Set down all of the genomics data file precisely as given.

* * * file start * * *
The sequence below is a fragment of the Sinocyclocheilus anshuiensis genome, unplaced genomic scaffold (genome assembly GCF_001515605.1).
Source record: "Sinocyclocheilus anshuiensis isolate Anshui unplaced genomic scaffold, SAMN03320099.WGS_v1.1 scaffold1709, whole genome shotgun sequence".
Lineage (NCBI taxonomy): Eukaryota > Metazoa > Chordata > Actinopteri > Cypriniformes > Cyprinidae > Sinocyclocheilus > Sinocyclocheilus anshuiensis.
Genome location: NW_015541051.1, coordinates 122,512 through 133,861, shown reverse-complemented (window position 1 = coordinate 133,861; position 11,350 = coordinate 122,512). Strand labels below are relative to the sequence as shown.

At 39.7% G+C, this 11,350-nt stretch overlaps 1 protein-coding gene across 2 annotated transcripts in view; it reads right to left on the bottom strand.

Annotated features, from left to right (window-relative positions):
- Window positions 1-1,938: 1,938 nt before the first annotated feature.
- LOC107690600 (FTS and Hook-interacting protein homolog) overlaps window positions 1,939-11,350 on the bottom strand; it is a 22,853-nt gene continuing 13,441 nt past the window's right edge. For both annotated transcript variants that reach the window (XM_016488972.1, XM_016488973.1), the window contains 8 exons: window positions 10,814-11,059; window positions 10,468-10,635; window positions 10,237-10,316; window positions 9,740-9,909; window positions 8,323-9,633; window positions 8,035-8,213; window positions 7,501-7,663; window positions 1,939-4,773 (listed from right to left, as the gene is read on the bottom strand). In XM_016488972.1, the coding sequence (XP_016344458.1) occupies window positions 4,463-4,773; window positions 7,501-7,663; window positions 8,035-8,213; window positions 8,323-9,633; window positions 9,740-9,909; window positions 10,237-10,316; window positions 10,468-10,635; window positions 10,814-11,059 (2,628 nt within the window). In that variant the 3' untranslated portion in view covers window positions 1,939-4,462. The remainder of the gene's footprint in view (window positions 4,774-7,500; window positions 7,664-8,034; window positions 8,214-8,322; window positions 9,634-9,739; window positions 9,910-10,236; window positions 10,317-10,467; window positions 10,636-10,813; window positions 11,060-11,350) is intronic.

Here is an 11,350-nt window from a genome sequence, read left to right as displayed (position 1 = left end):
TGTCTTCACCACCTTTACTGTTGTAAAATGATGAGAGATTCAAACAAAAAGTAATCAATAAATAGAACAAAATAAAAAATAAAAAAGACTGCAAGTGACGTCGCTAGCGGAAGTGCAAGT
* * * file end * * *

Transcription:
The sequence below is a fragment of the Sinocyclocheilus anshuiensis genome, unplaced genomic scaffold (genome assembly GCF_001515605.1).
Source record: "Sinocyclocheilus anshuiensis isolate Anshui unplaced genomic scaffold, SAMN03320099.WGS_v1.1 scaffold1709, whole genome shotgun sequence".
Lineage (NCBI taxonomy): Eukaryota > Metazoa > Chordata > Actinopteri > Cypriniformes > Cyprinidae > Sinocyclocheilus > Sinocyclocheilus anshuiensis.
Genome location: NW_015541051.1, coordinates 122,512 through 133,861, shown reverse-complemented (window position 1 = coordinate 133,861; position 11,350 = coordinate 122,512). Strand labels below are relative to the sequence as shown.

At 39.7% G+C, this 11,350-nt stretch overlaps 1 protein-coding gene across 2 annotated transcripts in view; it reads right to left on the bottom strand.

Annotated features, from left to right (window-relative positions):
- Window positions 1-1,938: 1,938 nt before the first annotated feature.
- LOC107690600 (FTS and Hook-interacting protein homolog) overlaps window positions 1,939-11,350 on the bottom strand; it is a 22,853-nt gene continuing 13,441 nt past the window's right edge. For both annotated transcript variants that reach the window (XM_016488972.1, XM_016488973.1), the window contains 8 exons: window positions 10,814-11,059; window positions 10,468-10,635; window positions 10,237-10,316; window positions 9,740-9,909; window positions 8,323-9,633; window positions 8,035-8,213; window positions 7,501-7,663; window positions 1,939-4,773 (listed from right to left, as the gene is read on the bottom strand). In XM_016488972.1, the coding sequence (XP_016344458.1) occupies window positions 4,463-4,773; window positions 7,501-7,663; window positions 8,035-8,213; window positions 8,323-9,633; window positions 9,740-9,909; window positions 10,237-10,316; window positions 10,468-10,635; window positions 10,814-11,059 (2,628 nt within the window). In that variant the 3' untranslated portion in view covers window positions 1,939-4,462. The remainder of the gene's footprint in view (window positions 4,774-7,500; window positions 7,664-8,034; window positions 8,214-8,322; window positions 9,634-9,739; window positions 9,910-10,236; window positions 10,317-10,467; window positions 10,636-10,813; window positions 11,060-11,350) is intronic.

Here is an 11,350-nt window from a genome sequence, read left to right as displayed (position 1 = left end):
TGTCTTCACCACCTTTACTGTTGTAAAATGATGAGAGATTCAAACAAAAAGTAATCAATAAATAGAACAAAATAAAAAATAAAAAAGACTGCAAGTGACGTCGCTAGCGGAAGTGCAAGT